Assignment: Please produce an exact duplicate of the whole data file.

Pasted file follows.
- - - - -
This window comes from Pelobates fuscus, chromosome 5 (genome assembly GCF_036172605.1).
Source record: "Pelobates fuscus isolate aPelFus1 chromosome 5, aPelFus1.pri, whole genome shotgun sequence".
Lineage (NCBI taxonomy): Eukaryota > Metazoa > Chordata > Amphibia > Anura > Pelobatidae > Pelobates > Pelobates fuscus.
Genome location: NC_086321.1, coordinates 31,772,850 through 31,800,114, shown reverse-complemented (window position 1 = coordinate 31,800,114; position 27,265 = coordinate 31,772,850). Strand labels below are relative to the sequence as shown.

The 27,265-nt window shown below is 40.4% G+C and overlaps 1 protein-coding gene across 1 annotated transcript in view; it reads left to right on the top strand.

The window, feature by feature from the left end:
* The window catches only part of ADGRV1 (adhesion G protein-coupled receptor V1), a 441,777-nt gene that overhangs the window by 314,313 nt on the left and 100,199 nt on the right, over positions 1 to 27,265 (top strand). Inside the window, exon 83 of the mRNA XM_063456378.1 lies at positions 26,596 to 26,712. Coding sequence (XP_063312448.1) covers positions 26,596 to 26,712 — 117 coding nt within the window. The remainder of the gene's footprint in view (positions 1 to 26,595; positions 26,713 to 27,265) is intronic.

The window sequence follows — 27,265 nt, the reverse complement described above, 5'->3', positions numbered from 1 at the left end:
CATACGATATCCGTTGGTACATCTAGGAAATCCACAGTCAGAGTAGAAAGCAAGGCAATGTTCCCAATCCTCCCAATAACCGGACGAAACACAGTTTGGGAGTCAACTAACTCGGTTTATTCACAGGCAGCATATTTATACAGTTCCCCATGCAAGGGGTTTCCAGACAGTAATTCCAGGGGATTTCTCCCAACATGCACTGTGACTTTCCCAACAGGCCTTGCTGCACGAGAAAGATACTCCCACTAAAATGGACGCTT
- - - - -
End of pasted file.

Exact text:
This window comes from Pelobates fuscus, chromosome 5 (genome assembly GCF_036172605.1).
Source record: "Pelobates fuscus isolate aPelFus1 chromosome 5, aPelFus1.pri, whole genome shotgun sequence".
Lineage (NCBI taxonomy): Eukaryota > Metazoa > Chordata > Amphibia > Anura > Pelobatidae > Pelobates > Pelobates fuscus.
Genome location: NC_086321.1, coordinates 31,772,850 through 31,800,114, shown reverse-complemented (window position 1 = coordinate 31,800,114; position 27,265 = coordinate 31,772,850). Strand labels below are relative to the sequence as shown.

The 27,265-nt window shown below is 40.4% G+C and overlaps 1 protein-coding gene across 1 annotated transcript in view; it reads left to right on the top strand.

The window, feature by feature from the left end:
* The window catches only part of ADGRV1 (adhesion G protein-coupled receptor V1), a 441,777-nt gene that overhangs the window by 314,313 nt on the left and 100,199 nt on the right, over positions 1 to 27,265 (top strand). Inside the window, exon 83 of the mRNA XM_063456378.1 lies at positions 26,596 to 26,712. Coding sequence (XP_063312448.1) covers positions 26,596 to 26,712 — 117 coding nt within the window. The remainder of the gene's footprint in view (positions 1 to 26,595; positions 26,713 to 27,265) is intronic.

The window sequence follows — 27,265 nt, the reverse complement described above, 5'->3', positions numbered from 1 at the left end:
CATACGATATCCGTTGGTACATCTAGGAAATCCACAGTCAGAGTAGAAAGCAAGGCAATGTTCCCAATCCTCCCAATAACCGGACGAAACACAGTTTGGGAGTCAACTAACTCGGTTTATTCACAGGCAGCATATTTATACAGTTCCCCATGCAAGGGGTTTCCAGACAGTAATTCCAGGGGATTTCTCCCAACATGCACTGTGACTTTCCCAACAGGCCTTGCTGCACGAGAAAGATACTCCCACTAAAATGGACGCTT